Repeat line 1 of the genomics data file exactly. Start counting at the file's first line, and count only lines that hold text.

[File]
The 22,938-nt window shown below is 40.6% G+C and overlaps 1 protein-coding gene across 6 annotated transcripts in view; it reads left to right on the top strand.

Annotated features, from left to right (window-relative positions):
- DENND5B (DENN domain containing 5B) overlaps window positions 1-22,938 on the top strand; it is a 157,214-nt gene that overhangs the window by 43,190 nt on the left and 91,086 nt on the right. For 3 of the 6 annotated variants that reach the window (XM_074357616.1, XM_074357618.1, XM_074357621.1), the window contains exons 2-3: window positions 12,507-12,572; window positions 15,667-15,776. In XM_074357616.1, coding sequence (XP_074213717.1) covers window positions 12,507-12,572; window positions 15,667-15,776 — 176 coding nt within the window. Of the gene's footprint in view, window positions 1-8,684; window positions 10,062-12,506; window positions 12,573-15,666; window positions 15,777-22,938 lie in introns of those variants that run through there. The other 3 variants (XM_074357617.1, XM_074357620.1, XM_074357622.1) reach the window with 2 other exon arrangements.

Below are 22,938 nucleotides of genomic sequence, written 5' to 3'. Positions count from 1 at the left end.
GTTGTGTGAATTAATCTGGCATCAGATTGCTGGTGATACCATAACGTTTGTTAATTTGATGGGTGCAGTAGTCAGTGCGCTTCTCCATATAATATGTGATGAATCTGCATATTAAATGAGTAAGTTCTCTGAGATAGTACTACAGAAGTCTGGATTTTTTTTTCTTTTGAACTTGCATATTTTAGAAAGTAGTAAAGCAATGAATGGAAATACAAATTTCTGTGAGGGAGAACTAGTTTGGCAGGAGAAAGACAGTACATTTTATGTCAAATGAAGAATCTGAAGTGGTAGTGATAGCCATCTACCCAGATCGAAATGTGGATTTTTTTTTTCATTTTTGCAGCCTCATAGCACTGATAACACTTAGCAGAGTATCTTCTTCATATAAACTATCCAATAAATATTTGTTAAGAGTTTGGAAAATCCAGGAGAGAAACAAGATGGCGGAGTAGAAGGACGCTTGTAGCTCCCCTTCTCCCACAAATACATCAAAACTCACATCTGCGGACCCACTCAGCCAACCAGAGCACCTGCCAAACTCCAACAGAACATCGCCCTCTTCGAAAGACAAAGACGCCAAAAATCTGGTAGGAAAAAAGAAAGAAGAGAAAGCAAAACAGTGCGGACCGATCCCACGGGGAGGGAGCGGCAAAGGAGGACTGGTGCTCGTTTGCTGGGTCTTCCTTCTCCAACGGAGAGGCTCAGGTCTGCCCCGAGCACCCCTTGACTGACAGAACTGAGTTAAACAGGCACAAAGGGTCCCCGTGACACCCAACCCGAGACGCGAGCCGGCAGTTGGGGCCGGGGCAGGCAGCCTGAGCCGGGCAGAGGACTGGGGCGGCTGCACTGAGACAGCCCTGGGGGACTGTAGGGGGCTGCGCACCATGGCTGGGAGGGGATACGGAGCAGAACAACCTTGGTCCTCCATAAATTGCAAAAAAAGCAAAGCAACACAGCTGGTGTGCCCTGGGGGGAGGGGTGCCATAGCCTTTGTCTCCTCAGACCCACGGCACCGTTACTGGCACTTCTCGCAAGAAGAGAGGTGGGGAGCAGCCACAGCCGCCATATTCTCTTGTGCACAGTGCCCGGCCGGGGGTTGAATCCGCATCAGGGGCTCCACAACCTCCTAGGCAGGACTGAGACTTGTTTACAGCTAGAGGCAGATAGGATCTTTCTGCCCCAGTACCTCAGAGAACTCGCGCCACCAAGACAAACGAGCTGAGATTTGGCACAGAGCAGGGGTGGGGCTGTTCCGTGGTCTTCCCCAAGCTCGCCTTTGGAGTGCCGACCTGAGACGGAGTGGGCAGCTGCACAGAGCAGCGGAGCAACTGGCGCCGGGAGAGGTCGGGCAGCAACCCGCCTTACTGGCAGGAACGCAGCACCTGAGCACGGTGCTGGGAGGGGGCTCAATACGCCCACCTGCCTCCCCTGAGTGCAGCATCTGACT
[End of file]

The 22,938-nt window shown below is 40.6% G+C and overlaps 1 protein-coding gene across 6 annotated transcripts in view; it reads left to right on the top strand.